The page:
Rand Paul: 'Millionaires And Billionaires Pay All The Taxes'

6 years ago by David

Sen. Rand Paul (R-KY) said Sunday that millionaires and billionaires pay "all the taxes" in the U.S.

The tea party favorite told CNN's Candy Crowley that he was against repealing the Bush-era tax cuts for the wealthiest Americans because the rich are already paying their fair share.

"The top 1 percent, the millionaires in our country, pay on average 29 percent of their income," Paul declared. "The top 50 percent of wage earners pay 96 percent of the income tax. The rich and the middle class are paying their fair share."

"There are anomalies, there are aberrations," he continued. "If you are a millionaire or you are a corporation that's not paying, we're all for eliminating those loopholes and deductions. But on average, the vast majority of millionaires and billionaires are paying all of the taxes. That's who pays the income tax."

The nonpartisan Congressional Research Service recently found that 25 percent of millionaires pay a lower tax rate than 10 million middle-income Americans. The IRS found that in 2009, 1,470 millionaires and billionaires actually paid no taxes at all.

While Paul is working to make sure the richest Americans continue to receive a tax cut, he's against extending unemployment benefits or a 2 percent payroll tax cut for the less wealthy.

"If you want to extend unemployment benefits, they have to be paid for," Paul explained. "So the question is, do we want to borrow money from China to pay people not to work? ... I want to get millions of people back to work and the only thing historically that's ever worked in our country is to lower tax rates on the upper income folks."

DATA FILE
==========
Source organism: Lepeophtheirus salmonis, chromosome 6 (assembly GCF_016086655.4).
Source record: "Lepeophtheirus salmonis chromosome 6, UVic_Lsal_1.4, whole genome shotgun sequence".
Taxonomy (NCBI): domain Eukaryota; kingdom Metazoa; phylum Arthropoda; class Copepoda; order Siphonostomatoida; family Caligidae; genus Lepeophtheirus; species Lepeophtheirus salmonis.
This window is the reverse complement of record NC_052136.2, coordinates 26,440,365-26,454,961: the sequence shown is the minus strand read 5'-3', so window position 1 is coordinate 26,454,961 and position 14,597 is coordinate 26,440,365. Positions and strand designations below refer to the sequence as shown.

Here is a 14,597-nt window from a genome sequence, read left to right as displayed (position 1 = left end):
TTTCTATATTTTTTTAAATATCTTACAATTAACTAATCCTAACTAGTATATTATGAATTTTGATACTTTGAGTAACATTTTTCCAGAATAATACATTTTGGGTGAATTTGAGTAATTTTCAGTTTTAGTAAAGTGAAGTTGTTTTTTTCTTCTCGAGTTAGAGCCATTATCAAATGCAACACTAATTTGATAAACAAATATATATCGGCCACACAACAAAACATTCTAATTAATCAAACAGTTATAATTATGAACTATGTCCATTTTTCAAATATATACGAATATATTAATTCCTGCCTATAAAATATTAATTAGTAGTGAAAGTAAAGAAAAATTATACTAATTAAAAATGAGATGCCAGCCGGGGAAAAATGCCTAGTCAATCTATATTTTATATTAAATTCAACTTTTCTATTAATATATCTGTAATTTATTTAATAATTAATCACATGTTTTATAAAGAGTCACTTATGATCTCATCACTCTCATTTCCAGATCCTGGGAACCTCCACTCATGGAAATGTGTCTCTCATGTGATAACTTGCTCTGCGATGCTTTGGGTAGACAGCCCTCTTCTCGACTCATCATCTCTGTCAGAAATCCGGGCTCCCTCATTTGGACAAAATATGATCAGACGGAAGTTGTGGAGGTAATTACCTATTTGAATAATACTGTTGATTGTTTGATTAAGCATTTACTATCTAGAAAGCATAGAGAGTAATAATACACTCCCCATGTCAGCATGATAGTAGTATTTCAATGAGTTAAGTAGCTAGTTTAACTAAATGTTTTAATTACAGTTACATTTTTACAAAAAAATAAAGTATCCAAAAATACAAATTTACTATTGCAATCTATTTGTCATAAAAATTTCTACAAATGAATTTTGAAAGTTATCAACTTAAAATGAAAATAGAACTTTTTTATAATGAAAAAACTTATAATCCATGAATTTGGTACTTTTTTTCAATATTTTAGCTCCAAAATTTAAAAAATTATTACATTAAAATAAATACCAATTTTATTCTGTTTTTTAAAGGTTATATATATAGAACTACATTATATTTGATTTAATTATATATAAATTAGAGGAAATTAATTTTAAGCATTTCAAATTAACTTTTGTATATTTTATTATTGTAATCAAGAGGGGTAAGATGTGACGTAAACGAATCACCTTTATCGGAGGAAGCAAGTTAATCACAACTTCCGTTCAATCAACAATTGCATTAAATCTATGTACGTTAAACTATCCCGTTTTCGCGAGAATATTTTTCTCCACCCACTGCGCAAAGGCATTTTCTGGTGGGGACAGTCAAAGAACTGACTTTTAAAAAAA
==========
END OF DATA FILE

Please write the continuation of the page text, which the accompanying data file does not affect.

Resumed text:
"Let me ask you about the payroll tax," Crowley said. "That is Social Security taxes, which were cut by about 2 percent for most people and that will also expire so there is Social Security, their payroll tax will go up. Are you willing to extend that?"

"I have a difficult time with saying it's good thing for Social Security to lower the amount of money coming into it right now because it is a system that's $6 trillion short," Paul replied. "We'll have to cross that bridge when we get there, but I have a tough time with figuring out how that helps Social Security."

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